There are a lot of reasons to be careful while doing science at home, especially if you're culturing bacteria: you might just be trying to see how gross your phone with a swab and a petri dish, and unwittingly grow a bunch of staph and strep. Or you might think you've made yogurt from cultures found in your vagina, only for a Dutch microbiologist to conclude that the wooden spoon you used for "collection" is probably responsible for the milk's thick and tangy transformation.
In February, Janet Jay wrote an article for Motherboard about her friend Cecilia Westbrook, who decided to make the "ultimate in locally-sourced cuisine": Westbrook made yogurt at home, using bacteria collected from her own vagina.
Rosanne Hertzberger studies vaginal bacteria at Washington University in St. Louis, and writes a column for NRC Handelsblad, a newspaper in her native Netherlands. She came across Westbrook's experiment and decided to explore vagina-based yogurt cultures herself in a laboratory setting, only to find just how difficult it is to make yogurt from the bacteria found in a healthy vagina.
In her column (paywalled and in Dutch), Hertzberger outlines how internal human bacterial flora is a growing, exciting, and often dirty area of study: The study of gut flora has led to fecal transplants being used to treat intestinal infections. The study of vaginal flora being transmitted from mother to child during birth has led some to treat babies born via Caesarean with the mother's vaginal fluids. Biomedical companies are already trying to figure out how to hack microbiomes to protect against UTIs and, hey, why not, make our genitals taste like diet cola.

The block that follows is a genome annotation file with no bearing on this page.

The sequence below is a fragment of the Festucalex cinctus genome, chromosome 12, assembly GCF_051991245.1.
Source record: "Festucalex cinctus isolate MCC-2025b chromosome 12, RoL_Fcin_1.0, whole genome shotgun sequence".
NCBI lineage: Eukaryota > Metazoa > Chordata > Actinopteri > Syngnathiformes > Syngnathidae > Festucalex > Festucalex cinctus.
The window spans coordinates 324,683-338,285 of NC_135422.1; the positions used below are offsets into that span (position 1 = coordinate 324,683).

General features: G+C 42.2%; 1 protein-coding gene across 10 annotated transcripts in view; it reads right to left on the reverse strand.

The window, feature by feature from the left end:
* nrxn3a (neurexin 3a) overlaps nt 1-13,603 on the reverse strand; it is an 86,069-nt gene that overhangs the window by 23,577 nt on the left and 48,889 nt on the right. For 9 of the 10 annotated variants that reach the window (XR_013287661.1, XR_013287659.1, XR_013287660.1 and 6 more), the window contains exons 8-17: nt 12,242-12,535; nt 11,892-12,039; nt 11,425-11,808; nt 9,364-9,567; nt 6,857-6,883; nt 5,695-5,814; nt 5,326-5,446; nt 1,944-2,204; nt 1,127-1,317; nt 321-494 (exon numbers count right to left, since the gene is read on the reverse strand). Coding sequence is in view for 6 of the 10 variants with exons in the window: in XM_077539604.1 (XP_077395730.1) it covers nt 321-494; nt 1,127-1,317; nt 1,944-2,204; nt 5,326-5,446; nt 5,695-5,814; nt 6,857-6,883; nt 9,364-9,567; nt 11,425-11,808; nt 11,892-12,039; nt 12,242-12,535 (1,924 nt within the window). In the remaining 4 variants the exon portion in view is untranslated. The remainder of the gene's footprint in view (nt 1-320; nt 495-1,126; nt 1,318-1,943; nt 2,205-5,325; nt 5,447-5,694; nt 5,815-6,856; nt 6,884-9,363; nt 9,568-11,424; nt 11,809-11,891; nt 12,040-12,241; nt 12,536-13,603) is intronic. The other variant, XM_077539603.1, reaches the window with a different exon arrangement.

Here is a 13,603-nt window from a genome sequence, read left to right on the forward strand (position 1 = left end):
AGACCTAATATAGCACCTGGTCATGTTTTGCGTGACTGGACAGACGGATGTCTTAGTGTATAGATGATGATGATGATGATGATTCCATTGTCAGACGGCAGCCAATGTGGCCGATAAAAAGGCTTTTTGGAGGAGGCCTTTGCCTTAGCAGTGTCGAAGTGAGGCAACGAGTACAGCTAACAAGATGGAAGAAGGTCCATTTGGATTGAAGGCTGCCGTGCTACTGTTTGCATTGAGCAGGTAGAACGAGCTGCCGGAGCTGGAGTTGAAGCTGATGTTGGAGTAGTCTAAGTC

"The hypothesis was nice," Hertzberger wrote of Westbrook's experiment, but, "the implementation shabby."
Talking with Science Alert, Hertzberger explains that yogurt is made from a collection of subspecies of Streptococcus thermophilus and Lactobacillus bulgaricus, the latter coming from the same genus as the dominant vaginal bacteria.
When Hertzberger tried to make yogurt in the lab, using Lactobacilli collected from different pregnant women, only one of the eight bacterial strains she tried successfully made the milk it was placed in sour. And even that one was sort of grainy, sour milk, not yogurt.
"The experiment showed that the vaginal Lactobacilli are worthless melkverzuurders," Hertzberger wrote. The Lactobacilli need to work in tandem with a Streptococcus to take milk all the way to yogurt.
She concludes that, in addition to whatever vaginal bacteria was in there, Westbrook's yogurt was probably cultured by something else—likely the wooden spoon Westbrook used for collection, which would be hard to sanitize completely. Whatever bacteria was at work in Westbrook's yogurt could've also come from "the air, or the kitchen sink, or under [Westbrook's] fingernail."
All the same, and with a reminder that you shouldn't try this at home, Hertzberger found that Westbrook's insight was solid, even if the execution could've gotten Westbrook sick. We're going to be seeing more probiotic treatments, likely drawn from our bodies. Yogurt isn't really the end goal or full potential here.
"Westbrook may have gone about her work somewhat clumsily, but her story fits very well in the important trend from anti- to probiotics," Herzberger said. "And as for the unappetizing aspect? I guess we should just get over it."
At a certain point humans got over the unappetizing aspects of collecting milk from a lactating hoofed mammal, getting it all thick and sour, and mass producing it under the name "Go-gurt," so probiotic medicine should probably be a cinch. I mean, bacteria's all over us and our phones already anyway.